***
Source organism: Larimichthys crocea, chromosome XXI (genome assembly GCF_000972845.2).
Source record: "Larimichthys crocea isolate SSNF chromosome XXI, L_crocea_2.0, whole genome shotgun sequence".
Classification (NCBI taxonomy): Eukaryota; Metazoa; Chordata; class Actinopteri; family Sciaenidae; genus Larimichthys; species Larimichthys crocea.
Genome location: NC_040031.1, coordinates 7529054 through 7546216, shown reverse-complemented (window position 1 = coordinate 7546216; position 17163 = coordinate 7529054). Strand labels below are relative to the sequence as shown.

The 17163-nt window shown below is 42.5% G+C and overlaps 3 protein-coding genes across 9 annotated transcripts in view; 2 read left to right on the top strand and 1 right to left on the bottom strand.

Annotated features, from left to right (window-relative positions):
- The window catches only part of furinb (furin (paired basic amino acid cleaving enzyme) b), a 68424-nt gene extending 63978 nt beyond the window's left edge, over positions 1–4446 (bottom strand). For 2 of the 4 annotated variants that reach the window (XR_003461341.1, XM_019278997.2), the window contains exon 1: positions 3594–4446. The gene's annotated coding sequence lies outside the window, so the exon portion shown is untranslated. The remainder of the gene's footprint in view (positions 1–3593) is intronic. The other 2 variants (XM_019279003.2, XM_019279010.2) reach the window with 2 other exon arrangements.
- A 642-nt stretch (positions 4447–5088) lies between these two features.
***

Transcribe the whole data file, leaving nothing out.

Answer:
Source organism: Larimichthys crocea, chromosome XXI (genome assembly GCF_000972845.2).
Source record: "Larimichthys crocea isolate SSNF chromosome XXI, L_crocea_2.0, whole genome shotgun sequence".
Classification (NCBI taxonomy): Eukaryota; Metazoa; Chordata; class Actinopteri; family Sciaenidae; genus Larimichthys; species Larimichthys crocea.
Genome location: NC_040031.1, coordinates 7529054 through 7546216, shown reverse-complemented (window position 1 = coordinate 7546216; position 17163 = coordinate 7529054). Strand labels below are relative to the sequence as shown.

The 17163-nt window shown below is 42.5% G+C and overlaps 3 protein-coding genes across 9 annotated transcripts in view; 2 read left to right on the top strand and 1 right to left on the bottom strand.

Annotated features, from left to right (window-relative positions):
- The window catches only part of furinb (furin (paired basic amino acid cleaving enzyme) b), a 68424-nt gene extending 63978 nt beyond the window's left edge, over positions 1–4446 (bottom strand). For 2 of the 4 annotated variants that reach the window (XR_003461341.1, XM_019278997.2), the window contains exon 1: positions 3594–4446. The gene's annotated coding sequence lies outside the window, so the exon portion shown is untranslated. The remainder of the gene's footprint in view (positions 1–3593) is intronic. The other 2 variants (XM_019279003.2, XM_019279010.2) reach the window with 2 other exon arrangements.
- A 642-nt stretch (positions 4447–5088) lies between these two features.